It has come to our attention the a row of vacant lots in the Callowhill neighborhood could soon get developed, pretty much around the corner from the office/creative space reuse project we told you about the other day. Developers purchased 430-444 N. 9th St. earlier this year, paying half a million for the properties and further demonstrating the growing momentum in this neighborhood as the Rail Park moves closer toward becoming a reality. Redeveloping these parcels is really a no brainer today, though it would have been a little more questionable as recently as a few years ago.

The property

Looking up 9th Street

According to the zoning application, the developers are looking to build six triplexes and one duplex here, with plans for a single parking spot for each building accessed via Percy Street. The project seems reasonable enough to us, but when it went to the ZBA last week it was continued to a future date. So it'll be a little while before we know for sure that this project will indeed happen.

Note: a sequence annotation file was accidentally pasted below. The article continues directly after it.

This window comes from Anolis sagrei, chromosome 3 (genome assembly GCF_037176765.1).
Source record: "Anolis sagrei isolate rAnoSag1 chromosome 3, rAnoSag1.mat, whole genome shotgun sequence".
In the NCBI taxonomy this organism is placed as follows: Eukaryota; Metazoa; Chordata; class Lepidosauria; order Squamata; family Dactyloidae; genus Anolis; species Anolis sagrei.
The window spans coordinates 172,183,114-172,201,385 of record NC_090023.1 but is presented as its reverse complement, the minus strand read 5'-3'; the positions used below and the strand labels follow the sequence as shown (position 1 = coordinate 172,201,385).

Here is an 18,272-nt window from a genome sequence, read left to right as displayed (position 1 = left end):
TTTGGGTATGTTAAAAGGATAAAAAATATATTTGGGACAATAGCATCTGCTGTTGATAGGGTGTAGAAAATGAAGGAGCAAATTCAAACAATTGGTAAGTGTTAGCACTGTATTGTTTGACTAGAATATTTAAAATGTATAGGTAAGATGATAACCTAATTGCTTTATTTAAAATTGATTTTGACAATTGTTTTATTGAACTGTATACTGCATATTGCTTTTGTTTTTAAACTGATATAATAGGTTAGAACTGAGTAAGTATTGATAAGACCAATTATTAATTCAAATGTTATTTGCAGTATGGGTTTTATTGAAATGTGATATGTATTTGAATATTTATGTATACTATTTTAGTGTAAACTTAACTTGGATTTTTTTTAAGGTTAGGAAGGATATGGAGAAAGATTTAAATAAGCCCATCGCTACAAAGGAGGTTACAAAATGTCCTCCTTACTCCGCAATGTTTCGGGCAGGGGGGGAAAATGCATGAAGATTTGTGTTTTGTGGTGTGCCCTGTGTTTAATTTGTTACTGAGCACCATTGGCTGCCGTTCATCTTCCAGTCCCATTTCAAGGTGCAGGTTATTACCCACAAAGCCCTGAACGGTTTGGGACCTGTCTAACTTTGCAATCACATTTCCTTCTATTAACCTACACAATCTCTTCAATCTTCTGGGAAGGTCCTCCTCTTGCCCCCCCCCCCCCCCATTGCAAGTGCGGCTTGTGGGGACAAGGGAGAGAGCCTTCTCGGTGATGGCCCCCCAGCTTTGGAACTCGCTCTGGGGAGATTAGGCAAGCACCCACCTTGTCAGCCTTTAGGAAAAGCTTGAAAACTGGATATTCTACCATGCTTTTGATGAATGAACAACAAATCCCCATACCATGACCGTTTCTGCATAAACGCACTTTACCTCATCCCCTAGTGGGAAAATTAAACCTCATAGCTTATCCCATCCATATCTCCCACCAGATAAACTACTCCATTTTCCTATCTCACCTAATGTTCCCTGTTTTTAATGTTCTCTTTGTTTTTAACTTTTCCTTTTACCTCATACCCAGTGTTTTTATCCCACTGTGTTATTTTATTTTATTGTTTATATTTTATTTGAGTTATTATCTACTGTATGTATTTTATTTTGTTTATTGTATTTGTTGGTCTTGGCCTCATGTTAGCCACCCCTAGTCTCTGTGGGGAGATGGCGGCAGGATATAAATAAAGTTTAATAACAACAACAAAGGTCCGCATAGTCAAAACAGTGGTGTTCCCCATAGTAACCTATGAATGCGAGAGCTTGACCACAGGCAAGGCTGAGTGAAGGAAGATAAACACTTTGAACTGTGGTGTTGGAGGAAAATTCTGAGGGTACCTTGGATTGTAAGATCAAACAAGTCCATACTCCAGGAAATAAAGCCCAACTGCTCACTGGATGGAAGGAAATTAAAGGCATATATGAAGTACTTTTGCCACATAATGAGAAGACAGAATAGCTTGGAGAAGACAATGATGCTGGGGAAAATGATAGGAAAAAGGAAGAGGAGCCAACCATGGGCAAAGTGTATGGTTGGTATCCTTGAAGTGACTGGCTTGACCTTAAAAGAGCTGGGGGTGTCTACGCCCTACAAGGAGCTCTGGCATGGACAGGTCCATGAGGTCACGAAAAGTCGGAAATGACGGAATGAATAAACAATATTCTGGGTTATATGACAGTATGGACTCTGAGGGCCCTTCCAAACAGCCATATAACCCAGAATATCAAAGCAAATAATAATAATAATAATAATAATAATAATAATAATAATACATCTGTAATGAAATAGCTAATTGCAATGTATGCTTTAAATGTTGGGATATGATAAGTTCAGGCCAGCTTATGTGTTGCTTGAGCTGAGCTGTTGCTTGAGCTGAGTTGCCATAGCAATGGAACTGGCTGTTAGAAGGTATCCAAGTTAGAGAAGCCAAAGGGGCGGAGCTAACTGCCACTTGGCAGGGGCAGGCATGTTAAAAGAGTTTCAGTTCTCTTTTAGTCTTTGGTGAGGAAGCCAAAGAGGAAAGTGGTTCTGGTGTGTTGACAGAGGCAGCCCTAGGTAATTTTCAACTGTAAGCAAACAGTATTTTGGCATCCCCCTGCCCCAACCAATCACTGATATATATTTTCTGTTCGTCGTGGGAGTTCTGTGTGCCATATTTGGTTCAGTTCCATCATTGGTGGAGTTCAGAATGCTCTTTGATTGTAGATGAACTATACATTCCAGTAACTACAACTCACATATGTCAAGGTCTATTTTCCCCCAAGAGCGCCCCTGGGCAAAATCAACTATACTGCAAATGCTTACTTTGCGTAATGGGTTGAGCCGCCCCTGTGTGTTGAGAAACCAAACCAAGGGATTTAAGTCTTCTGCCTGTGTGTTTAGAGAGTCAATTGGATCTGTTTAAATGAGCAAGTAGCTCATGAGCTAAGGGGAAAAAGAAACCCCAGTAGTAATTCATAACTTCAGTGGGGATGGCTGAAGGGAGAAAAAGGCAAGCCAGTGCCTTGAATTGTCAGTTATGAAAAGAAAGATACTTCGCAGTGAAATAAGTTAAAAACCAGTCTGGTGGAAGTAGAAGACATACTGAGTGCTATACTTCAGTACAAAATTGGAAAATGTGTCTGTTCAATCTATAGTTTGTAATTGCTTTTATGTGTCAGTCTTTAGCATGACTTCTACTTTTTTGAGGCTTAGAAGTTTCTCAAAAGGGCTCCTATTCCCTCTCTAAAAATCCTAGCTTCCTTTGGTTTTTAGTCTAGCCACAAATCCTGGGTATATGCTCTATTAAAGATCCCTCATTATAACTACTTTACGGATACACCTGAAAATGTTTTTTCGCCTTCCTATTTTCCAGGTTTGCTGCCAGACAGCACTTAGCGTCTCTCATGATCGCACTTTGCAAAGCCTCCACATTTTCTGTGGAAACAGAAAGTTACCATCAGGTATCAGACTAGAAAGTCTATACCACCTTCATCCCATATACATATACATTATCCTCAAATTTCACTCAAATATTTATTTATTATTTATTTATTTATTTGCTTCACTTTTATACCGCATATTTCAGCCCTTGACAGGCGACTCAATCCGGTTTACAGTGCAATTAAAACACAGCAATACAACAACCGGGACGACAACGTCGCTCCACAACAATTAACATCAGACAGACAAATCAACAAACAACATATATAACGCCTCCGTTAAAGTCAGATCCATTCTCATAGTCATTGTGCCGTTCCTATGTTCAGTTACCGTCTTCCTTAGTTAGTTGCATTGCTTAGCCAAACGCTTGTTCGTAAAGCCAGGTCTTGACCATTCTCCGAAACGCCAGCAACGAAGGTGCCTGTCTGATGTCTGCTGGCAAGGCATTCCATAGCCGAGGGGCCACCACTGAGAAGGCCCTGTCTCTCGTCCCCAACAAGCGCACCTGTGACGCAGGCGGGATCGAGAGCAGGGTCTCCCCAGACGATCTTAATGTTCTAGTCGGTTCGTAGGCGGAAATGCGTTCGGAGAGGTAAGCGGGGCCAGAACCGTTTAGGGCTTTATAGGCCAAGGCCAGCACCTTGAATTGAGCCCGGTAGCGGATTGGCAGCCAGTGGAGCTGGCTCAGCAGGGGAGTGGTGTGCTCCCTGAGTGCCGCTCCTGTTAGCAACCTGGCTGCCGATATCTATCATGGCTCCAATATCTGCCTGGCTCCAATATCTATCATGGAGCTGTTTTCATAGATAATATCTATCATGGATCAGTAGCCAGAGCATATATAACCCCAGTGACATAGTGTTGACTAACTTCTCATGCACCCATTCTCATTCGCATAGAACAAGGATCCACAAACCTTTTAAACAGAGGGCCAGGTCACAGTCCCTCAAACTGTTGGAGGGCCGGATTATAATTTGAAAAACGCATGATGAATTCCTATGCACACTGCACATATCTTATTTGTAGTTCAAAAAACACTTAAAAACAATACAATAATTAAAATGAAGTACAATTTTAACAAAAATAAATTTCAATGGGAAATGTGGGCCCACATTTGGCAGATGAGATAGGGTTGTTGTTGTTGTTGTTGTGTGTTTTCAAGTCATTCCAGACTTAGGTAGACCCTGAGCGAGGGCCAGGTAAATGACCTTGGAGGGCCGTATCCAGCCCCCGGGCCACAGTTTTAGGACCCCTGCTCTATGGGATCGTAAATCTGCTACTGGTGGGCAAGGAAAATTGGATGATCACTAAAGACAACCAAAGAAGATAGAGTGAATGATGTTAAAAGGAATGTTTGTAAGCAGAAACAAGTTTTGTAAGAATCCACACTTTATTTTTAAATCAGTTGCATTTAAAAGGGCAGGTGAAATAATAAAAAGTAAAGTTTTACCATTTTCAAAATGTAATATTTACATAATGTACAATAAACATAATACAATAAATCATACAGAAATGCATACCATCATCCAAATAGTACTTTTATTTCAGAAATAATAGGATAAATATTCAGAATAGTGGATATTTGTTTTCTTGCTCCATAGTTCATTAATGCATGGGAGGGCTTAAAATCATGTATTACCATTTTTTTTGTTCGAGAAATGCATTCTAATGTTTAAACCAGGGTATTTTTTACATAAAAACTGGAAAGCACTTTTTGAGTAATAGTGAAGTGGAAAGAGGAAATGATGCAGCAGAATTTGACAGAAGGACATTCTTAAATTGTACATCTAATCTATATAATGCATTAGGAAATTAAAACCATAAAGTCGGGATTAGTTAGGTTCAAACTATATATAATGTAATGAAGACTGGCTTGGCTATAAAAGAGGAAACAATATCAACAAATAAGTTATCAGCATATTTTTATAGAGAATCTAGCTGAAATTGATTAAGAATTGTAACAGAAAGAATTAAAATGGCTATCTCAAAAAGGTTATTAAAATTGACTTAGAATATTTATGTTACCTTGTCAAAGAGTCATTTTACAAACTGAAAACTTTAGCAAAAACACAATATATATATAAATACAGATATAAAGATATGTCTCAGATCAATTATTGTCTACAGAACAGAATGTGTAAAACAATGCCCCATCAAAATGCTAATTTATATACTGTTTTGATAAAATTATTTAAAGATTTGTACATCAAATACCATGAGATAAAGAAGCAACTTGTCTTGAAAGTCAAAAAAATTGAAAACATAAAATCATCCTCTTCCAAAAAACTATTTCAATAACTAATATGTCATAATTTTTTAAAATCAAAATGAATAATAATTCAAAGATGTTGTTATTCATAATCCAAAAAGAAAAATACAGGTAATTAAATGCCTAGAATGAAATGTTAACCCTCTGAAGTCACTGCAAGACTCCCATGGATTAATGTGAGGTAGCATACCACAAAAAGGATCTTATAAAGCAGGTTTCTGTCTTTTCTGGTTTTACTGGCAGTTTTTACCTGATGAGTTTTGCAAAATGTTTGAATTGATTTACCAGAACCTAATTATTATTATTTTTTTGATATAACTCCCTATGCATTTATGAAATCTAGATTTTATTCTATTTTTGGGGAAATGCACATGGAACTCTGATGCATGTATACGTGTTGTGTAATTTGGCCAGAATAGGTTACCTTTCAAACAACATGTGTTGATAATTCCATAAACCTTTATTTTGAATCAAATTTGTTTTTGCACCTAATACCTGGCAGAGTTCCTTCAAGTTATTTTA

Across the street

The project planned for this location does give us an excuse though, to bring up a building we've been meaning to cover for years. It's quite likely that you've noticed the Willow Street Steam Generation Plant at some point in the past, perhaps from close range while traveling through this neighborhood or maybe from a greater distance after coming into town on Ben Franklin Bridge. According to Hidden City, this building was constructed in 1927 as part of the steam system that's still used today to heat hundreds of large buildings in and around Center City. It's been out of service for decades though, waiting for demolition or reuse. Demo would apparently be tough due to asbestos issues, and reuse would be a challenge for the same reason and also because the interior layout doesn't include floors.

So here it continues to sit. Perhaps as the surrounding neighborhood continues to appreciate, the economics will allow for the redevelopment of the property. And while things are improving in Callowhill, it doesn't seem we're there quite yet.